Drop in cut-off point for girls in STEM yielding results


The government’s affirmative action policy that has reduced the cut-off point for girls who want to pursue various courses in the sciences at the senior High School (SHS) level is beginning to yield fruitful results as more girls in the past few years have gained admissions in category ‘A’ schools, National Coordinator for Ghana National Education Coalition Campaign (GNECC), Bernice Mpere-Gyekye, has revealed.

She indicated that over the past few years many girls have gained admission to read science-related programmes in the top-tier schools in the country, with some also graduating with distinction and gaining admission to continue similar programmes at the tertiary level.

According to her, the initiative which is targetted at achieving Sustainable Development Goal five (SDG-5) – Gender equality, and empowering all women and girls, to end all forms of discrimination against all women and girls everywhere, has not only encouraged more girls to opt for the sciences but is also closing the gender inequality gap at the second cycle level.

“At a point in time, we realised that we were achieving gender parity in education but at the basic level only because once the girl-child rises up in education, a lot of socio-cultural factors draw her back at the SHS and tertiary level.

“So, the Science, Technology, Engineering, and Mathematics (STEM) initiative is a programme that came in handy to help bridge the gap as government took a policy decision to drop the cut-off point for females to be able to enter the male-dominated space,” she said.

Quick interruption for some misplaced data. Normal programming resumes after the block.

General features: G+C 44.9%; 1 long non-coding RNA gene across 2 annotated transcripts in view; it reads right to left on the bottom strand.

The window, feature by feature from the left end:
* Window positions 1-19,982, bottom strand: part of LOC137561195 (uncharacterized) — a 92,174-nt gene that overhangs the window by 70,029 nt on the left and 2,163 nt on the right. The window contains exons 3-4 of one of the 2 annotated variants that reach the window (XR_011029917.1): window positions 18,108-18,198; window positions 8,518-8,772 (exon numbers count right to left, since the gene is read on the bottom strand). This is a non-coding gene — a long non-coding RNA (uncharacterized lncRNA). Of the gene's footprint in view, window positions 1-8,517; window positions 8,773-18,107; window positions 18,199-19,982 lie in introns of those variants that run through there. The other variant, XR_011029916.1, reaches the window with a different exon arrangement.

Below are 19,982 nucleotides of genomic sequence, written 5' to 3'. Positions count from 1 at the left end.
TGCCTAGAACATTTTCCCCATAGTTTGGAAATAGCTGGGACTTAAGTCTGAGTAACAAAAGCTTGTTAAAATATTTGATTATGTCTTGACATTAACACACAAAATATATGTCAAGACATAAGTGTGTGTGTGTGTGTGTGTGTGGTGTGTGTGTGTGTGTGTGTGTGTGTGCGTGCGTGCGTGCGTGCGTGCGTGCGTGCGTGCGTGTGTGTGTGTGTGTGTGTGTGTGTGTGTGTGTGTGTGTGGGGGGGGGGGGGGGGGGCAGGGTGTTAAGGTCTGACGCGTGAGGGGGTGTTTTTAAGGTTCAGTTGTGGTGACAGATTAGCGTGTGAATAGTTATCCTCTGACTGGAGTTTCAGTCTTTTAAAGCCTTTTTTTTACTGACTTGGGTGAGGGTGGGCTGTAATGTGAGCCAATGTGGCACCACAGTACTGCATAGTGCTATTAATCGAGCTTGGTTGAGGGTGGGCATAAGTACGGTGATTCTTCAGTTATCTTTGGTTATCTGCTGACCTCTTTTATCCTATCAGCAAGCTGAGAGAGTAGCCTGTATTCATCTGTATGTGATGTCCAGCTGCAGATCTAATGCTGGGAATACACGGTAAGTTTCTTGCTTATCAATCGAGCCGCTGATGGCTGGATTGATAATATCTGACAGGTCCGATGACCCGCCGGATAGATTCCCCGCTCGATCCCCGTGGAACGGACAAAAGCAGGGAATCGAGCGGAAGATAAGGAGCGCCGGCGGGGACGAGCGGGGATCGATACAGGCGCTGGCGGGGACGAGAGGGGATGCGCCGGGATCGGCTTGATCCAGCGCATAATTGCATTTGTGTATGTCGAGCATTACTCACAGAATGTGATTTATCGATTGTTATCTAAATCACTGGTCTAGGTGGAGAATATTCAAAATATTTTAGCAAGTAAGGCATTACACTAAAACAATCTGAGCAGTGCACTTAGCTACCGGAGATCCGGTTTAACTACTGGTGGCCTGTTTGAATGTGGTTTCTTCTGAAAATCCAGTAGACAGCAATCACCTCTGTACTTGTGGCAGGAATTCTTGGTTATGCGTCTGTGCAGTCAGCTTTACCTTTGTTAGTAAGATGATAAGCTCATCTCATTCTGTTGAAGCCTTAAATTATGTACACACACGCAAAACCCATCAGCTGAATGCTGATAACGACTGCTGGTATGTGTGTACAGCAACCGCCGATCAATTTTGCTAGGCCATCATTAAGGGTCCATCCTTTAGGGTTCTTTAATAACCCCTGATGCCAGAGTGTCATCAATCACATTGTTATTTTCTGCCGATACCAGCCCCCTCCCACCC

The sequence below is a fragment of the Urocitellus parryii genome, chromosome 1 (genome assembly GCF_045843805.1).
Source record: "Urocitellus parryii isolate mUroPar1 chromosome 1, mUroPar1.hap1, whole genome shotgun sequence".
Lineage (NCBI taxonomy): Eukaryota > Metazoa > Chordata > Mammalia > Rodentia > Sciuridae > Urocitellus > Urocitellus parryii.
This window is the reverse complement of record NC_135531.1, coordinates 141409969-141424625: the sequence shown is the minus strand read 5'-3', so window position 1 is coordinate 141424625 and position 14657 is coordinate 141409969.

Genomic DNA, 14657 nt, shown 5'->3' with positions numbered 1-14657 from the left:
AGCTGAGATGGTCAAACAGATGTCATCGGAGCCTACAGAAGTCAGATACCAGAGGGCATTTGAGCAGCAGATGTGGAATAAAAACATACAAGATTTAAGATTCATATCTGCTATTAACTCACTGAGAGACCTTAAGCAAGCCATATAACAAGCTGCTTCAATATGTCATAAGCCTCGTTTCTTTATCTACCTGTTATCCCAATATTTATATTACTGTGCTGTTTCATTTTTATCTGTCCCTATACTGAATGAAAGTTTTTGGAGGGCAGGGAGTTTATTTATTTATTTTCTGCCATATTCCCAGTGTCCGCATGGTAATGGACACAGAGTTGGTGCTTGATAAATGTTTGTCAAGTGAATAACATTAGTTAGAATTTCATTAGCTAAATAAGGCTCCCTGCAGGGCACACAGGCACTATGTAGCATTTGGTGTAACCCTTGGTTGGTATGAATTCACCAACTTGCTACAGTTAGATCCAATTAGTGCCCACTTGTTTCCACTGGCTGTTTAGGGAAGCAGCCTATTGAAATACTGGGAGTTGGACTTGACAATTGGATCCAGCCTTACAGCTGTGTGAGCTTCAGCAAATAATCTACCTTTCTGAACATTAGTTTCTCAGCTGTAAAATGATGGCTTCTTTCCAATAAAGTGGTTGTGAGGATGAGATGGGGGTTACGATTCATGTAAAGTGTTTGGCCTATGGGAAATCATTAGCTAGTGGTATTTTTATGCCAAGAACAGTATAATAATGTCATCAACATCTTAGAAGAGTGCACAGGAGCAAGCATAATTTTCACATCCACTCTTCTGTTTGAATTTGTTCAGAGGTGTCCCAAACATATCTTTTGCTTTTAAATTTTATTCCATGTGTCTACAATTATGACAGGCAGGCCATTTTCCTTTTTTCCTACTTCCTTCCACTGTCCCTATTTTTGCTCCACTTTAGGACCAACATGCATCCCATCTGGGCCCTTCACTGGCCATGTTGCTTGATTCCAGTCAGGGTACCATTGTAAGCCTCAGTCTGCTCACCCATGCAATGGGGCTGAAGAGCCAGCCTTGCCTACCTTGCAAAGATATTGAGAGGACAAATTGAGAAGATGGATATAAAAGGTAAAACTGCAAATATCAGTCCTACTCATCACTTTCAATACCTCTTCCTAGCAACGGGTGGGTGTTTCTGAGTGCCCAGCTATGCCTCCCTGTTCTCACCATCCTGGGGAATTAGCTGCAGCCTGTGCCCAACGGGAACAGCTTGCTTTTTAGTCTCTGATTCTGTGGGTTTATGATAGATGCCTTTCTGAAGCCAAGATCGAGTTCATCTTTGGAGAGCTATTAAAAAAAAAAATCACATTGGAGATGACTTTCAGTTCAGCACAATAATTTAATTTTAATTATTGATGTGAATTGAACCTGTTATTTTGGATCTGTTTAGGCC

Nonetheless, she emphasised that the drop-out rate at the SHS level is still high; therefore, more should be done to encourage girls, as well as made it flexible for them to transition into the STEM field.

She commended government for the construction of girls’ STEM SHS’ across the country, emphasising that the schools would provide a more structured environment for female SHS students.

Ghana has seen a rapid transformation and great improvement in girls’ access to education during the last decades. However, despite having reached almost complete gender parity in enrolment in primary and secondary education in 2019, girls are still under-represented in some subjects, and many still do not complete their education.

Sub-Saharan Africa is the lowest-scoring region when it comes to gender parity in education, with an overall score of 54 percent against a global average of 75 percent. Not only in sub-Saharan Africa, but worldwide, there are still numerous barriers to girls’ education stretching far beyond mere access.

While it is believed that Ghana will soon achieve gender parity at the second cycle of education level; it is not only enough to achieve that, but also important for the girl-child to engage in Science, Technology, Engineering, and Mathematics (STEM), Madam Mpere-Gyekye, emphasised.

Government introduced the Free SHS Policy in September 2017, and enrolment into Senior High School increased from 800,000 in 2017 to 1.3 million in 2022.

Apart from the Free SHS Policy, the improvement in gender parity is due to government’s commitment to ensuring educational gender parity through a demonstrated Education Strategic Plan (2018-2030) with a priority on gender equality.

The Educational Strategic Plan (2018-2030) will help improve equality through improving access, and help girls reach higher levels of education while operationalising new guidelines on addressing pregnancy among adolescent school girls with a primary focus on prevention, socio-emotional, and learning support.

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